An outbreak report is a document summarising all the steps, main findings and recommendations of the outbreak investigation. It is a public record which has to be objective to reflect the reality of the investigation, clear so that decision makers and the scientific community can understand and use its content, and timely to provide feedback and recommendations on time to those who need them. It is better to have a short outbreak report soon rather than a very long document many months or years after the investigation.
The outbreak control team should write the outbreak report. Each member should contribute to have a comprehensive report including all the steps and aspects of the investigation.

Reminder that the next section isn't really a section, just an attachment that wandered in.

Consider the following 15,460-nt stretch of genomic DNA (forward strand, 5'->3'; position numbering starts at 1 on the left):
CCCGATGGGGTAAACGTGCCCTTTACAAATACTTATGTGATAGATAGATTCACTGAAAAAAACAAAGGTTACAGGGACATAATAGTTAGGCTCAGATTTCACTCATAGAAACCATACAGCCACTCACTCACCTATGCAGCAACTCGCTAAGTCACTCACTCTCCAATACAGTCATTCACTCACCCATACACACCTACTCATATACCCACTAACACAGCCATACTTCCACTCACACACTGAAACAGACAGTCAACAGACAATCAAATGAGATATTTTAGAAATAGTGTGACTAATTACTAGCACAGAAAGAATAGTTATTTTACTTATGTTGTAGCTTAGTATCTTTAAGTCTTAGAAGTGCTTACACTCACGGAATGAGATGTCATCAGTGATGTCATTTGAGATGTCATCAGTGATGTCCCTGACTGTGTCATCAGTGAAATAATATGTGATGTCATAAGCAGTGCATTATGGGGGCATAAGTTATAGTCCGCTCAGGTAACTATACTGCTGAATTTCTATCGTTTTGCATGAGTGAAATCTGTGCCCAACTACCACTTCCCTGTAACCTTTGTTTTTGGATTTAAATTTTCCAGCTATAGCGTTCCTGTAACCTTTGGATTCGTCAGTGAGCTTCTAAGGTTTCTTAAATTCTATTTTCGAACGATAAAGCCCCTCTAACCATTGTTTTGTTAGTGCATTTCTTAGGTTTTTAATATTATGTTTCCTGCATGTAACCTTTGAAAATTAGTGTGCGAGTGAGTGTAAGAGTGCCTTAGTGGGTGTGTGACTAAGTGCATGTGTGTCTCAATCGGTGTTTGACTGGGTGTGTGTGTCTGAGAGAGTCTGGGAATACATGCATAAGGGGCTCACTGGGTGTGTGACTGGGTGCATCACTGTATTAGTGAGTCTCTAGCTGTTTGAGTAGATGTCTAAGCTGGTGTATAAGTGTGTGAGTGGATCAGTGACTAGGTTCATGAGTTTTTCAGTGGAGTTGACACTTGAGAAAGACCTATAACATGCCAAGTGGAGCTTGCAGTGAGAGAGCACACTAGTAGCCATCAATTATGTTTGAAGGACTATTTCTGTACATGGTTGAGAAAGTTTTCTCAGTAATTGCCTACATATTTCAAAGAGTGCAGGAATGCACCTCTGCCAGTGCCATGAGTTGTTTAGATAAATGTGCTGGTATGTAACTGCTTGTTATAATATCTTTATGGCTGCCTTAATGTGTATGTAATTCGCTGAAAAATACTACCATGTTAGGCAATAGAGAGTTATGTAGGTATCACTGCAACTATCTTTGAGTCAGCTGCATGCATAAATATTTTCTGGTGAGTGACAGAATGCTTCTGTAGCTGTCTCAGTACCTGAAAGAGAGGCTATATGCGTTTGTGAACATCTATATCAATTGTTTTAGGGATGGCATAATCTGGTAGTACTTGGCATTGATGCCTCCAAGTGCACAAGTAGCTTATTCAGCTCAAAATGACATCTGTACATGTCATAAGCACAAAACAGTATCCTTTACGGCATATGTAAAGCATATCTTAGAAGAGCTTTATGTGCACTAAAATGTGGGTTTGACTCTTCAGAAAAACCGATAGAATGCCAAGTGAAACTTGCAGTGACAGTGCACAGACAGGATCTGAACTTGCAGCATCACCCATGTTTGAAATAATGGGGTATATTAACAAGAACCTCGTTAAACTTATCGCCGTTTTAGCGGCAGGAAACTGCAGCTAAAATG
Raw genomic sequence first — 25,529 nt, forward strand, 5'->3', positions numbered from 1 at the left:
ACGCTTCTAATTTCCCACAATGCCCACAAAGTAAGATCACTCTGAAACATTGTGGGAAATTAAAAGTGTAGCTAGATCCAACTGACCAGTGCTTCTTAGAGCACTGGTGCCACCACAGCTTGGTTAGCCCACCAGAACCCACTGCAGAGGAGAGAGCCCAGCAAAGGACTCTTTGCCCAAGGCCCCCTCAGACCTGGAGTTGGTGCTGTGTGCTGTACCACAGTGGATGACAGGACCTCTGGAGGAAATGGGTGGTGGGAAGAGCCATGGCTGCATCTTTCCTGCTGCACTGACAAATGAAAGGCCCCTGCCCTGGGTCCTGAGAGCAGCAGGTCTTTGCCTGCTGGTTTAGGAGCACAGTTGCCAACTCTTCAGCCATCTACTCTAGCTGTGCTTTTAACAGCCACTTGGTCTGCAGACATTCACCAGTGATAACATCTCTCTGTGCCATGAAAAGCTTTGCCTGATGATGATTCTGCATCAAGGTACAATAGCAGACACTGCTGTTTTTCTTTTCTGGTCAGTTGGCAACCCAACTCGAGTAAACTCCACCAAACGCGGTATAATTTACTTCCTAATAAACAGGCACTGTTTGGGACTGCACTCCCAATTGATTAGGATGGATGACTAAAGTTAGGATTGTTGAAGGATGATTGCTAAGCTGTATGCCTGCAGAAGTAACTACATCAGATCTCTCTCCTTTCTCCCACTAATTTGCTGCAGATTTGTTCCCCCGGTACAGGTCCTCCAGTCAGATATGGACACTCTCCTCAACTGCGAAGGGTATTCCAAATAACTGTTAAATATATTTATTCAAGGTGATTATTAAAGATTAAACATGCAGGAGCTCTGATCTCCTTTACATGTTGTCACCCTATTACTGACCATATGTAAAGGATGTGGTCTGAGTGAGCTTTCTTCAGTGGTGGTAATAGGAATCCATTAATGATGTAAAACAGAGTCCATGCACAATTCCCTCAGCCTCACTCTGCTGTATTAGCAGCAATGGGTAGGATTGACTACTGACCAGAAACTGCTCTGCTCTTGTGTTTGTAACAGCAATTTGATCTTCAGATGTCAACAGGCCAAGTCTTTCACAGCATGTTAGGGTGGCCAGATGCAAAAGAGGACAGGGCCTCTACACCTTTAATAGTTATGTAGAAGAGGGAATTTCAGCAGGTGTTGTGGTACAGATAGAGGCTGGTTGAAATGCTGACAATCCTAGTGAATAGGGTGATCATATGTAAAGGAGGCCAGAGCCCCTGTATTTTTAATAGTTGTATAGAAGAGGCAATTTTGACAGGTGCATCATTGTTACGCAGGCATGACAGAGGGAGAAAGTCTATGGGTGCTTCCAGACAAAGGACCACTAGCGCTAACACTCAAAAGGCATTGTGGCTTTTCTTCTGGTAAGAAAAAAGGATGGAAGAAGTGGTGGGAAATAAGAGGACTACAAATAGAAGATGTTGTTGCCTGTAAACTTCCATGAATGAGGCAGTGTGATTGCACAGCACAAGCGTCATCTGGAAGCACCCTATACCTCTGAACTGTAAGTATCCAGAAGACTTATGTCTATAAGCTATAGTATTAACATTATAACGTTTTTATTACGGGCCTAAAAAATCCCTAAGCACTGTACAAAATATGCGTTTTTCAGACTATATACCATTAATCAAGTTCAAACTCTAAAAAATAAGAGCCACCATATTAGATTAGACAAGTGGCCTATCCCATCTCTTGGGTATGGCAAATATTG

The authors should be named specifying their role in the outbreak control team.
Each participating agency should agree with the document and this is often a challenge, especially if the aim is to have a timely report.
Another issue which needs to be agreed upon before starting writing the report is who owns the report: the participating agencies? the local authorities? the national authorities? the patients? the public?
The outbreak report is a document that each agency represented in the OCT will use to document its activities. Policy making bodies request it to have evidence for public health action. Moreover, professional colleagues will use it as reference for other similar outbreaks. The public may be also interested in reading the report to evaluate risks and be informed about the subject. Finally, as mentioned previously, if there is a suit against one of the involved parties, the outbreak report can be requested as legal document.